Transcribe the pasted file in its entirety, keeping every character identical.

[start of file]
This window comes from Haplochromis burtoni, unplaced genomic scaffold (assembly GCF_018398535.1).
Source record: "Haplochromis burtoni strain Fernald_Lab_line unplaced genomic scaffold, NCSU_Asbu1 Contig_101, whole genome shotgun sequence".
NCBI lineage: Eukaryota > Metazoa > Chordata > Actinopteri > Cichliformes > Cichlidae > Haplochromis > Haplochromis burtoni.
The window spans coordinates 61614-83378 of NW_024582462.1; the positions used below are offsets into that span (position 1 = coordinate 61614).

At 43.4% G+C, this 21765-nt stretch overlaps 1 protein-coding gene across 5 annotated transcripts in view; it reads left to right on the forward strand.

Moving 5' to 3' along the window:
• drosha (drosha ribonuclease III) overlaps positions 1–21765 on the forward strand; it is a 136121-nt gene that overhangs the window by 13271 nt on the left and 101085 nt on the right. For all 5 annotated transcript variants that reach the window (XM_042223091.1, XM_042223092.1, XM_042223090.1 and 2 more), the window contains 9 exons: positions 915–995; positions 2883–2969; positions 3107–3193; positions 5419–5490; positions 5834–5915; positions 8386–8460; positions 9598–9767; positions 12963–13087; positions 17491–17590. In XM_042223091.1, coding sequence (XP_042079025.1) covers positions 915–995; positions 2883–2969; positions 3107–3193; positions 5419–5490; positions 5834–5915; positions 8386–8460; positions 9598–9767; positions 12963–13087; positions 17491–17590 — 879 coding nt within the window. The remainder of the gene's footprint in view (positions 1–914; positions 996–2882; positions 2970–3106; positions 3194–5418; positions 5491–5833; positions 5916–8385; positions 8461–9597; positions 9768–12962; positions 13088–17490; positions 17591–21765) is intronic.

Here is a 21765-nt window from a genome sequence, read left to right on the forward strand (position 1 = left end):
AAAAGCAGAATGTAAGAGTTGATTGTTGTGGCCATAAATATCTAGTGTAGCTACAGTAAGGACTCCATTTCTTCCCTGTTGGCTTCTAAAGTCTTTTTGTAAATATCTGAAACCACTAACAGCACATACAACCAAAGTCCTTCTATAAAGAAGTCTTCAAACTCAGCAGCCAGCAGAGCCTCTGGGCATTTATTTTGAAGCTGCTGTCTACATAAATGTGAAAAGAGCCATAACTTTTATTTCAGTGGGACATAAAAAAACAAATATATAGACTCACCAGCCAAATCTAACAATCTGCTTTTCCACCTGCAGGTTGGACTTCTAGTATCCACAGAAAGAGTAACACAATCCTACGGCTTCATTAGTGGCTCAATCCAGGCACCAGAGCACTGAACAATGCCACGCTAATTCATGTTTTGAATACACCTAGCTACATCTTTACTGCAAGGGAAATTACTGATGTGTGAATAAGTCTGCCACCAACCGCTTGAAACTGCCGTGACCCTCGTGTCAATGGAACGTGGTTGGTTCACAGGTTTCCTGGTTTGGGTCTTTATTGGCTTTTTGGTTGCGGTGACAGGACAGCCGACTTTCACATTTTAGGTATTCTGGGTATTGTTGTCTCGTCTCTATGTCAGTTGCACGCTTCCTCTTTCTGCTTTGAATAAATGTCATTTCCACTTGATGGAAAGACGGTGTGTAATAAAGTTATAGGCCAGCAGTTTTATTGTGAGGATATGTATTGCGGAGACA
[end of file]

This window comes from Haplochromis burtoni, unplaced genomic scaffold (assembly GCF_018398535.1).
Source record: "Haplochromis burtoni strain Fernald_Lab_line unplaced genomic scaffold, NCSU_Asbu1 Contig_101, whole genome shotgun sequence".
NCBI lineage: Eukaryota > Metazoa > Chordata > Actinopteri > Cichliformes > Cichlidae > Haplochromis > Haplochromis burtoni.
The window spans coordinates 61614-83378 of NW_024582462.1; the positions used below are offsets into that span (position 1 = coordinate 61614).

At 43.4% G+C, this 21765-nt stretch overlaps 1 protein-coding gene across 5 annotated transcripts in view; it reads left to right on the forward strand.

Moving 5' to 3' along the window:
• drosha (drosha ribonuclease III) overlaps positions 1–21765 on the forward strand; it is a 136121-nt gene that overhangs the window by 13271 nt on the left and 101085 nt on the right. For all 5 annotated transcript variants that reach the window (XM_042223091.1, XM_042223092.1, XM_042223090.1 and 2 more), the window contains 9 exons: positions 915–995; positions 2883–2969; positions 3107–3193; positions 5419–5490; positions 5834–5915; positions 8386–8460; positions 9598–9767; positions 12963–13087; positions 17491–17590. In XM_042223091.1, coding sequence (XP_042079025.1) covers positions 915–995; positions 2883–2969; positions 3107–3193; positions 5419–5490; positions 5834–5915; positions 8386–8460; positions 9598–9767; positions 12963–13087; positions 17491–17590 — 879 coding nt within the window. The remainder of the gene's footprint in view (positions 1–914; positions 996–2882; positions 2970–3106; positions 3194–5418; positions 5491–5833; positions 5916–8385; positions 8461–9597; positions 9768–12962; positions 13088–17490; positions 17591–21765) is intronic.

Here is a 21765-nt window from a genome sequence, read left to right on the forward strand (position 1 = left end):
AAAAGCAGAATGTAAGAGTTGATTGTTGTGGCCATAAATATCTAGTGTAGCTACAGTAAGGACTCCATTTCTTCCCTGTTGGCTTCTAAAGTCTTTTTGTAAATATCTGAAACCACTAACAGCACATACAACCAAAGTCCTTCTATAAAGAAGTCTTCAAACTCAGCAGCCAGCAGAGCCTCTGGGCATTTATTTTGAAGCTGCTGTCTACATAAATGTGAAAAGAGCCATAACTTTTATTTCAGTGGGACATAAAAAAACAAATATATAGACTCACCAGCCAAATCTAACAATCTGCTTTTCCACCTGCAGGTTGGACTTCTAGTATCCACAGAAAGAGTAACACAATCCTACGGCTTCATTAGTGGCTCAATCCAGGCACCAGAGCACTGAACAATGCCACGCTAATTCATGTTTTGAATACACCTAGCTACATCTTTACTGCAAGGGAAATTACTGATGTGTGAATAAGTCTGCCACCAACCGCTTGAAACTGCCGTGACCCTCGTGTCAATGGAACGTGGTTGGTTCACAGGTTTCCTGGTTTGGGTCTTTATTGGCTTTTTGGTTGCGGTGACAGGACAGCCGACTTTCACATTTTAGGTATTCTGGGTATTGTTGTCTCGTCTCTATGTCAGTTGCACGCTTCCTCTTTCTGCTTTGAATAAATGTCATTTCCACTTGATGGAAAGACGGTGTGTAATAAAGTTATAGGCCAGCAGTTTTATTGTGAGGATATGTATTGCGGAGACA